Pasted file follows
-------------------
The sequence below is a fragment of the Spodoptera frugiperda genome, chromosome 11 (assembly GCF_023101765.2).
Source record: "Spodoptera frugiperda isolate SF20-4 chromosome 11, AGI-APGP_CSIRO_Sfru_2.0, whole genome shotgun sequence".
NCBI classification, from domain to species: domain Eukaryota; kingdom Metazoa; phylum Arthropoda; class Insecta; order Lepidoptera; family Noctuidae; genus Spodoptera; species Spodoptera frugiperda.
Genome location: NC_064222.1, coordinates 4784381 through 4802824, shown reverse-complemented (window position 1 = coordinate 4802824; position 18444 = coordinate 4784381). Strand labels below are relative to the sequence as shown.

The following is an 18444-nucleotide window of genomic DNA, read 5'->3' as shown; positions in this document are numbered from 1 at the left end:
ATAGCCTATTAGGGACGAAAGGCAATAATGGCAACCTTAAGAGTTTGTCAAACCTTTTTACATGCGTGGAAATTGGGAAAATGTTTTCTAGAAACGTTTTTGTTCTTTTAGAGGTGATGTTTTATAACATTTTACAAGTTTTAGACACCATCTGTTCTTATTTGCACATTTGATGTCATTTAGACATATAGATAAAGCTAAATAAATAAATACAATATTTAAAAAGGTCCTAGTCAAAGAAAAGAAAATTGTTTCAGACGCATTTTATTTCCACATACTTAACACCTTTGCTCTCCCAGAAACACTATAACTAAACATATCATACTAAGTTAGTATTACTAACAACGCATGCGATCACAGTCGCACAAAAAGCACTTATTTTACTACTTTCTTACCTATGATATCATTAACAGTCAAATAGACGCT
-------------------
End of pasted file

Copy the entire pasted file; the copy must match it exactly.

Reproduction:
The sequence below is a fragment of the Spodoptera frugiperda genome, chromosome 11 (assembly GCF_023101765.2).
Source record: "Spodoptera frugiperda isolate SF20-4 chromosome 11, AGI-APGP_CSIRO_Sfru_2.0, whole genome shotgun sequence".
NCBI classification, from domain to species: domain Eukaryota; kingdom Metazoa; phylum Arthropoda; class Insecta; order Lepidoptera; family Noctuidae; genus Spodoptera; species Spodoptera frugiperda.
Genome location: NC_064222.1, coordinates 4784381 through 4802824, shown reverse-complemented (window position 1 = coordinate 4802824; position 18444 = coordinate 4784381). Strand labels below are relative to the sequence as shown.

The following is an 18444-nucleotide window of genomic DNA, read 5'->3' as shown; positions in this document are numbered from 1 at the left end:
ATAGCCTATTAGGGACGAAAGGCAATAATGGCAACCTTAAGAGTTTGTCAAACCTTTTTACATGCGTGGAAATTGGGAAAATGTTTTCTAGAAACGTTTTTGTTCTTTTAGAGGTGATGTTTTATAACATTTTACAAGTTTTAGACACCATCTGTTCTTATTTGCACATTTGATGTCATTTAGACATATAGATAAAGCTAAATAAATAAATACAATATTTAAAAAGGTCCTAGTCAAAGAAAAGAAAATTGTTTCAGACGCATTTTATTTCCACATACTTAACACCTTTGCTCTCCCAGAAACACTATAACTAAACATATCATACTAAGTTAGTATTACTAACAACGCATGCGATCACAGTCGCACAAAAAGCACTTATTTTACTACTTTCTTACCTATGATATCATTAACAGTCAAATAGACGCT